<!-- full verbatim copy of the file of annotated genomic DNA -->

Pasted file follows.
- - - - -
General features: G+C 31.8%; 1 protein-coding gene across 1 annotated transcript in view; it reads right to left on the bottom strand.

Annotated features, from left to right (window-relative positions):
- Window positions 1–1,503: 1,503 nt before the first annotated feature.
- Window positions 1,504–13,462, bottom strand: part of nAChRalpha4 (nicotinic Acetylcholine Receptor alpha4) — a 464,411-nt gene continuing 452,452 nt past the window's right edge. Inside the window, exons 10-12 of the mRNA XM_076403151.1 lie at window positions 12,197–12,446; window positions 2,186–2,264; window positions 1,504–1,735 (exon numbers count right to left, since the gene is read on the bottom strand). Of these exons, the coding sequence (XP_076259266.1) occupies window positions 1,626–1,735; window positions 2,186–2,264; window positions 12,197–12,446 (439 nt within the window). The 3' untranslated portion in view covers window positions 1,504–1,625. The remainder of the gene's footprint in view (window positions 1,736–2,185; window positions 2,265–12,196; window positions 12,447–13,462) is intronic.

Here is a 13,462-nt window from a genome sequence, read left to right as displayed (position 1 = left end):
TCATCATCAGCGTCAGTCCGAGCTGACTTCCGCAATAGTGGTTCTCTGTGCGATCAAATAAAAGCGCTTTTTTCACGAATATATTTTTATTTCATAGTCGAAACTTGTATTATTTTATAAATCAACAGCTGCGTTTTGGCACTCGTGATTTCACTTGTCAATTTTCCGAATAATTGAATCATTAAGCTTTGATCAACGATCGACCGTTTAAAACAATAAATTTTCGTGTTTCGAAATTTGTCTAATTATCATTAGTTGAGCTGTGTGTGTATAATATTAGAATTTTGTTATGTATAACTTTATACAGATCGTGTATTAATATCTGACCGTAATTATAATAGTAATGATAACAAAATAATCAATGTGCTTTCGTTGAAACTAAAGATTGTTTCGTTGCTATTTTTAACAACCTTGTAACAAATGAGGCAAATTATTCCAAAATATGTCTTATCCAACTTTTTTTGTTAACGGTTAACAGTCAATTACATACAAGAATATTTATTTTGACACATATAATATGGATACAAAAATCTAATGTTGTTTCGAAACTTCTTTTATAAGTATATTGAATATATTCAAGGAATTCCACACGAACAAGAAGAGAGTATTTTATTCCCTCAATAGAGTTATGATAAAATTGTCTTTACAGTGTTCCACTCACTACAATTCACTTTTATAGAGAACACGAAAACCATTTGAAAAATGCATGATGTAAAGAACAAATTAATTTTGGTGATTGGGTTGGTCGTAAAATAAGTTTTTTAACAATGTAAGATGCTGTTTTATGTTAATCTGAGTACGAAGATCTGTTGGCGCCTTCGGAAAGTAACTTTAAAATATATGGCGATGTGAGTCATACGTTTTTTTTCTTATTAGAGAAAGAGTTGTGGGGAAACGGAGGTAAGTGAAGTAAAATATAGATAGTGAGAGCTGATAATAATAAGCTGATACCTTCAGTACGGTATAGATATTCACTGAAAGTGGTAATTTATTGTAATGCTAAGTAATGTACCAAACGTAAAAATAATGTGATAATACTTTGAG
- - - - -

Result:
General features: G+C 31.8%; 1 protein-coding gene across 1 annotated transcript in view; it reads right to left on the bottom strand.

Annotated features, from left to right (window-relative positions):
- Window positions 1–1,503: 1,503 nt before the first annotated feature.
- Window positions 1,504–13,462, bottom strand: part of nAChRalpha4 (nicotinic Acetylcholine Receptor alpha4) — a 464,411-nt gene continuing 452,452 nt past the window's right edge. Inside the window, exons 10-12 of the mRNA XM_076403151.1 lie at window positions 12,197–12,446; window positions 2,186–2,264; window positions 1,504–1,735 (exon numbers count right to left, since the gene is read on the bottom strand). Of these exons, the coding sequence (XP_076259266.1) occupies window positions 1,626–1,735; window positions 2,186–2,264; window positions 12,197–12,446 (439 nt within the window). The 3' untranslated portion in view covers window positions 1,504–1,625. The remainder of the gene's footprint in view (window positions 1,736–2,185; window positions 2,265–12,196; window positions 12,447–13,462) is intronic.

Here is a 13,462-nt window from a genome sequence, read left to right as displayed (position 1 = left end):
TCATCATCAGCGTCAGTCCGAGCTGACTTCCGCAATAGTGGTTCTCTGTGCGATCAAATAAAAGCGCTTTTTTCACGAATATATTTTTATTTCATAGTCGAAACTTGTATTATTTTATAAATCAACAGCTGCGTTTTGGCACTCGTGATTTCACTTGTCAATTTTCCGAATAATTGAATCATTAAGCTTTGATCAACGATCGACCGTTTAAAACAATAAATTTTCGTGTTTCGAAATTTGTCTAATTATCATTAGTTGAGCTGTGTGTGTATAATATTAGAATTTTGTTATGTATAACTTTATACAGATCGTGTATTAATATCTGACCGTAATTATAATAGTAATGATAACAAAATAATCAATGTGCTTTCGTTGAAACTAAAGATTGTTTCGTTGCTATTTTTAACAACCTTGTAACAAATGAGGCAAATTATTCCAAAATATGTCTTATCCAACTTTTTTTGTTAACGGTTAACAGTCAATTACATACAAGAATATTTATTTTGACACATATAATATGGATACAAAAATCTAATGTTGTTTCGAAACTTCTTTTATAAGTATATTGAATATATTCAAGGAATTCCACACGAACAAGAAGAGAGTATTTTATTCCCTCAATAGAGTTATGATAAAATTGTCTTTACAGTGTTCCACTCACTACAATTCACTTTTATAGAGAACACGAAAACCATTTGAAAAATGCATGATGTAAAGAACAAATTAATTTTGGTGATTGGGTTGGTCGTAAAATAAGTTTTTTAACAATGTAAGATGCTGTTTTATGTTAATCTGAGTACGAAGATCTGTTGGCGCCTTCGGAAAGTAACTTTAAAATATATGGCGATGTGAGTCATACGTTTTTTTTCTTATTAGAGAAAGAGTTGTGGGGAAACGGAGGTAAGTGAAGTAAAATATAGATAGTGAGAGCTGATAATAATAAGCTGATACCTTCAGTACGGTATAGATATTCACTGAAAGTGGTAATTTATTGTAATGCTAAGTAATGTACCAAACGTAAAAATAATGTGATAATACTTTGAG